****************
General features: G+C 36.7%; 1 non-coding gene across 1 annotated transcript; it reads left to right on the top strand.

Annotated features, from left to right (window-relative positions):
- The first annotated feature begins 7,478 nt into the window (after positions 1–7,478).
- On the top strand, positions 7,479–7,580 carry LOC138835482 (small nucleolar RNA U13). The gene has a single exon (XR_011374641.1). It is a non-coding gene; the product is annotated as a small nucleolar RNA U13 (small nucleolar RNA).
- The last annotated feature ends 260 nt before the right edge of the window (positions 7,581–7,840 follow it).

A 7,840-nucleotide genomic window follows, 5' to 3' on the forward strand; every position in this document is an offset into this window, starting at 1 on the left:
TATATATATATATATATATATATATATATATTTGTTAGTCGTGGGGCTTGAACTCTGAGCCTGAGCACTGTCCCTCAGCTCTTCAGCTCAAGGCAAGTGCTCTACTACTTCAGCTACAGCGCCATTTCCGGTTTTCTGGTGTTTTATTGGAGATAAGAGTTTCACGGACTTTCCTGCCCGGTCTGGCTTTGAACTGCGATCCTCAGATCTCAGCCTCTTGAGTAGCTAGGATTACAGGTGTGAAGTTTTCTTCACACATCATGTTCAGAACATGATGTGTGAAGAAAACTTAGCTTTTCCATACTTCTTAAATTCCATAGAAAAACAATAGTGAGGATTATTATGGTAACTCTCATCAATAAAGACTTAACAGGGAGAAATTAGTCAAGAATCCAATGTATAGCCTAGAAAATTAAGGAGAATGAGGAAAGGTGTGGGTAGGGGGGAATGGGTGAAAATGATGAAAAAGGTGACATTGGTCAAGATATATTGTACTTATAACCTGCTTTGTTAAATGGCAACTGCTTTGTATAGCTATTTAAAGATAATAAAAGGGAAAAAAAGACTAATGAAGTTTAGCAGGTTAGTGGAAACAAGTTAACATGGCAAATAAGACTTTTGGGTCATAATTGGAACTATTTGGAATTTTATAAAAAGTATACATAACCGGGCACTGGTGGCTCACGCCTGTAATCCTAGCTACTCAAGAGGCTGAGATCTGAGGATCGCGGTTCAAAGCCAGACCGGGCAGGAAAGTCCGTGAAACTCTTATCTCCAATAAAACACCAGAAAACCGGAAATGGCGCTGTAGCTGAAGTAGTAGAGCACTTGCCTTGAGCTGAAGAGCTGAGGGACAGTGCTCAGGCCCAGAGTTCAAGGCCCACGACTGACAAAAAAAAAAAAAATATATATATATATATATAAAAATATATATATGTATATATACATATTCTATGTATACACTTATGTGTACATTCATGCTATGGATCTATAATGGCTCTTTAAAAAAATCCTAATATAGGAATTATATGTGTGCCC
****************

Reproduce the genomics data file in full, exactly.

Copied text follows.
General features: G+C 36.7%; 1 non-coding gene across 1 annotated transcript; it reads left to right on the top strand.

Annotated features, from left to right (window-relative positions):
- The first annotated feature begins 7,478 nt into the window (after positions 1–7,478).
- On the top strand, positions 7,479–7,580 carry LOC138835482 (small nucleolar RNA U13). The gene has a single exon (XR_011374641.1). It is a non-coding gene; the product is annotated as a small nucleolar RNA U13 (small nucleolar RNA).
- The last annotated feature ends 260 nt before the right edge of the window (positions 7,581–7,840 follow it).

A 7,840-nucleotide genomic window follows, 5' to 3' on the forward strand; every position in this document is an offset into this window, starting at 1 on the left:
TATATATATATATATATATATATATATATATTTGTTAGTCGTGGGGCTTGAACTCTGAGCCTGAGCACTGTCCCTCAGCTCTTCAGCTCAAGGCAAGTGCTCTACTACTTCAGCTACAGCGCCATTTCCGGTTTTCTGGTGTTTTATTGGAGATAAGAGTTTCACGGACTTTCCTGCCCGGTCTGGCTTTGAACTGCGATCCTCAGATCTCAGCCTCTTGAGTAGCTAGGATTACAGGTGTGAAGTTTTCTTCACACATCATGTTCAGAACATGATGTGTGAAGAAAACTTAGCTTTTCCATACTTCTTAAATTCCATAGAAAAACAATAGTGAGGATTATTATGGTAACTCTCATCAATAAAGACTTAACAGGGAGAAATTAGTCAAGAATCCAATGTATAGCCTAGAAAATTAAGGAGAATGAGGAAAGGTGTGGGTAGGGGGGAATGGGTGAAAATGATGAAAAAGGTGACATTGGTCAAGATATATTGTACTTATAACCTGCTTTGTTAAATGGCAACTGCTTTGTATAGCTATTTAAAGATAATAAAAGGGAAAAAAAGACTAATGAAGTTTAGCAGGTTAGTGGAAACAAGTTAACATGGCAAATAAGACTTTTGGGTCATAATTGGAACTATTTGGAATTTTATAAAAAGTATACATAACCGGGCACTGGTGGCTCACGCCTGTAATCCTAGCTACTCAAGAGGCTGAGATCTGAGGATCGCGGTTCAAAGCCAGACCGGGCAGGAAAGTCCGTGAAACTCTTATCTCCAATAAAACACCAGAAAACCGGAAATGGCGCTGTAGCTGAAGTAGTAGAGCACTTGCCTTGAGCTGAAGAGCTGAGGGACAGTGCTCAGGCCCAGAGTTCAAGGCCCACGACTGACAAAAAAAAAAAAAATATATATATATATATATAAAAATATATATATGTATATATACATATTCTATGTATACACTTATGTGTACATTCATGCTATGGATCTATAATGGCTCTTTAAAAAAATCCTAATATAGGAATTATATGTGTGCCC